During the Warsaw School Board meeting Monday, the Burket Fire Department was recognized for its donation of air packs to the Warsaw Area Career Center fire rescue program. Pictured (L to R) are Jill Jackson, WACC assistant director; Max Kinsey, Warsaw-Wayne Fire Territory public information officer and fire rescue teacher; Lt. Shade Keeney, WWFT and Burket Fire Department; Kevin McSherry, Burket fire chief; and Dr. David Hoffert, Warsaw Community Schools superintendent. Photo by David Slone, Times-Union.
During the Warsaw School Board meeting Monday, the Burket Fire Department was recognized for its donation of air packs to the Warsaw Area Career Center fire rescue program. Pictured (L to R) are Jill Jackson, WACC assistant director; Max Kinsey, Warsaw-Wayne Fire Territory public information officer and fire rescue teacher; Lt. Shade Keeney, WWFT and Burket Fire Department; Kevin McSherry, Burket fire chief; and Dr. David Hoffert, Warsaw Community Schools superintendent. Photo by David Slone, Times-Union.
More building improvement projects are on the horizon for Warsaw Community Schools, with some scheduled to start this summer.

At their meeting Monday night, the school board approved to move forward with the 2021 Guaranteed Energy Savings summer work.

Chief Financial Officer April Fitterling said, “We went to Performance Services and said we wanted to continue with our Guaranteed Energy Savings program.” She said they want to do some work on 13 classrooms (the math section of the Warsaw Community High School building) and four sets of bathrooms at WCHS  “because we know that they are priority over there.”

The summer work also includes the water loop at WCHS and the removal of the Jefferson Elementary School gym floor. The town of Winona Lake is going to pay for the installation of the new floor.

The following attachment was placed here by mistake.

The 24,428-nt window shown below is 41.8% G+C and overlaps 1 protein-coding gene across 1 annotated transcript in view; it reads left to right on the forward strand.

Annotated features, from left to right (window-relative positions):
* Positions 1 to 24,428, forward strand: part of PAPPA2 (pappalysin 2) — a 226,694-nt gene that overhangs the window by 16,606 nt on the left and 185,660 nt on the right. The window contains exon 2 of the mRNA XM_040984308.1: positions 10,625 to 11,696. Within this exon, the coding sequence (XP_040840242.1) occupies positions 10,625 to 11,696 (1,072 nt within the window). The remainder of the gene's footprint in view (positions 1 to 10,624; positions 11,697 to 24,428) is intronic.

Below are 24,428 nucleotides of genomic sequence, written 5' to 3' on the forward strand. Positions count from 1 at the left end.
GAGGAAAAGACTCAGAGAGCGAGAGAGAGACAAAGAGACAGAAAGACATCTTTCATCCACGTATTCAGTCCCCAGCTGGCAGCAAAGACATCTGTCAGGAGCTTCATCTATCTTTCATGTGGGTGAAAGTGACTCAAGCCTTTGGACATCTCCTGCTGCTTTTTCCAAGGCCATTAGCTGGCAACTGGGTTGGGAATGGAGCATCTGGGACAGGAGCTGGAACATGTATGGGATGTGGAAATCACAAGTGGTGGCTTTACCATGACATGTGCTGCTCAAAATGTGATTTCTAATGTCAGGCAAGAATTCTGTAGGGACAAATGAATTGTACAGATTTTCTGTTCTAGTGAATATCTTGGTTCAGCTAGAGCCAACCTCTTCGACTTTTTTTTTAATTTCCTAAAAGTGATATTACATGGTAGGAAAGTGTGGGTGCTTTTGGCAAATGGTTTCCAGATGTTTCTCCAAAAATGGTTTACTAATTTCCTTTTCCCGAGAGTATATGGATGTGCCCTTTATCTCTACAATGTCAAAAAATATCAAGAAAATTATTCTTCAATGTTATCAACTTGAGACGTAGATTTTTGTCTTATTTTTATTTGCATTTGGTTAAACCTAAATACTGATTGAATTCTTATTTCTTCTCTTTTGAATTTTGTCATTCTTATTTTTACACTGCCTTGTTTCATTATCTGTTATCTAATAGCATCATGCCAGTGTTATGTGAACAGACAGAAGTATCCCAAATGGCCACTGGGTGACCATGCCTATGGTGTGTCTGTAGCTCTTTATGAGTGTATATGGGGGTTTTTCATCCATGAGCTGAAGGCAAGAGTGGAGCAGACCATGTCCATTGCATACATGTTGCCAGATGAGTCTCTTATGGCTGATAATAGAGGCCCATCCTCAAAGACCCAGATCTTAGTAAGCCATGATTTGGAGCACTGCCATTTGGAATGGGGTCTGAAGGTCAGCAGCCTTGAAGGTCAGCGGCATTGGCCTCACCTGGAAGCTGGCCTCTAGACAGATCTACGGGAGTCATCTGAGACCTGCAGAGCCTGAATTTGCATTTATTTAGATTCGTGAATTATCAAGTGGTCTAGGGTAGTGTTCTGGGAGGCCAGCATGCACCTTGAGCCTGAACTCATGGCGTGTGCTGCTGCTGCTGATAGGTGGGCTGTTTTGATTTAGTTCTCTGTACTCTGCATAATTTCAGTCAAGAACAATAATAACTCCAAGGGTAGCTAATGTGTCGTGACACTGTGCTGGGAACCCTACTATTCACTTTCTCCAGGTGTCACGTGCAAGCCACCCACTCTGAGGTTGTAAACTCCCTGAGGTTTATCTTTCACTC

The quote from Performance Services for the summer work came back within budget, she said, “which we are very happy with because we all know the cost of construction nowadays has gone up.”

After the meeting, Fitterling said the cost for the summer work is approximately $1.5 million. Another $1.5 million is projected for the WCHS tennis courts, but that project is still being considered and the school board has a meeting set for it today.

Board member Mike Coon asked when the work would begin. Fitterling said “probably the moment the bell rings” for the summer, or a little before. Coon asked if the work would be completed at the last minute before school starts back up in the fall. Director of Maintenance Jim LeMasters said yes.

The board voted 7-0 to go forward with the Guaranteed Energy Savings summer work.

Next up, Todd Samuelson, partner with Baker Tilly, a financial advising company, gave the board a presentation on bonding for a larger project beginning in 2022.

“This evening, I’m going to talk about information related to a proposed lease financing that the school is considering,” Samuelson said.

He said he knows the school board has talked about this for a number of months, if not years, as part of the school corporation’s comprehensive financial planning. Samuelson said Baker Tilly was rather conservative in its assumptions at this point, but the bonds would not be issued until 2022 as the project scope is finalized and the bids are ready, etc.